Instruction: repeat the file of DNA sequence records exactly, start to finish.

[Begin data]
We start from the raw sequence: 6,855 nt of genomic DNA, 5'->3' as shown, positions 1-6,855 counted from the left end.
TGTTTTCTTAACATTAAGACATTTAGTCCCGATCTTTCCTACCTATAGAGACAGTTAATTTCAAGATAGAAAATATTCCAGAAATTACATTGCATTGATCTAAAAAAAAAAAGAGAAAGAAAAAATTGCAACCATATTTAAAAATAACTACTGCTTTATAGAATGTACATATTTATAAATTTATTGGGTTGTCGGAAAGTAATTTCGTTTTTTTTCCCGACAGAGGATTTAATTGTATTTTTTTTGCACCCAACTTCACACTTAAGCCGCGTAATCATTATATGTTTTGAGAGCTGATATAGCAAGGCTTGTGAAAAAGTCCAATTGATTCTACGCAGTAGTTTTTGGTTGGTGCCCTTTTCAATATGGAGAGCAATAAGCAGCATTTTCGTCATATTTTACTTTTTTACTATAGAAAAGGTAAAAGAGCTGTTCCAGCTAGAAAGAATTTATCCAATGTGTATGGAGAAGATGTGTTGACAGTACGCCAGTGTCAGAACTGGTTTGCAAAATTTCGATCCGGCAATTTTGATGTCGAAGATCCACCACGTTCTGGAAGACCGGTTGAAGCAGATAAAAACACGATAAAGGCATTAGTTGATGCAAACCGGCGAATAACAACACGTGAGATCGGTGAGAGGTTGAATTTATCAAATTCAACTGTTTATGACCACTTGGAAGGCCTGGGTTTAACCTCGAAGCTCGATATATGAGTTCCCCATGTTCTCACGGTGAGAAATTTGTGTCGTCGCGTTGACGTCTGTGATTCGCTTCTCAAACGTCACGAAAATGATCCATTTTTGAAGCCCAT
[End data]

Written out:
We start from the raw sequence: 6,855 nt of genomic DNA, 5'->3' as shown, positions 1-6,855 counted from the left end.
TGTTTTCTTAACATTAAGACATTTAGTCCCGATCTTTCCTACCTATAGAGACAGTTAATTTCAAGATAGAAAATATTCCAGAAATTACATTGCATTGATCTAAAAAAAAAAAGAGAAAGAAAAAATTGCAACCATATTTAAAAATAACTACTGCTTTATAGAATGTACATATTTATAAATTTATTGGGTTGTCGGAAAGTAATTTCGTTTTTTTTCCCGACAGAGGATTTAATTGTATTTTTTTTGCACCCAACTTCACACTTAAGCCGCGTAATCATTATATGTTTTGAGAGCTGATATAGCAAGGCTTGTGAAAAAGTCCAATTGATTCTACGCAGTAGTTTTTGGTTGGTGCCCTTTTCAATATGGAGAGCAATAAGCAGCATTTTCGTCATATTTTACTTTTTTACTATAGAAAAGGTAAAAGAGCTGTTCCAGCTAGAAAGAATTTATCCAATGTGTATGGAGAAGATGTGTTGACAGTACGCCAGTGTCAGAACTGGTTTGCAAAATTTCGATCCGGCAATTTTGATGTCGAAGATCCACCACGTTCTGGAAGACCGGTTGAAGCAGATAAAAACACGATAAAGGCATTAGTTGATGCAAACCGGCGAATAACAACACGTGAGATCGGTGAGAGGTTGAATTTATCAAATTCAACTGTTTATGACCACTTGGAAGGCCTGGGTTTAACCTCGAAGCTCGATATATGAGTTCCCCATGTTCTCACGGTGAGAAATTTGTGTCGTCGCGTTGACGTCTGTGATTCGCTTCTCAAACGTCACGAAAATGATCCATTTTTGAAGCCCAT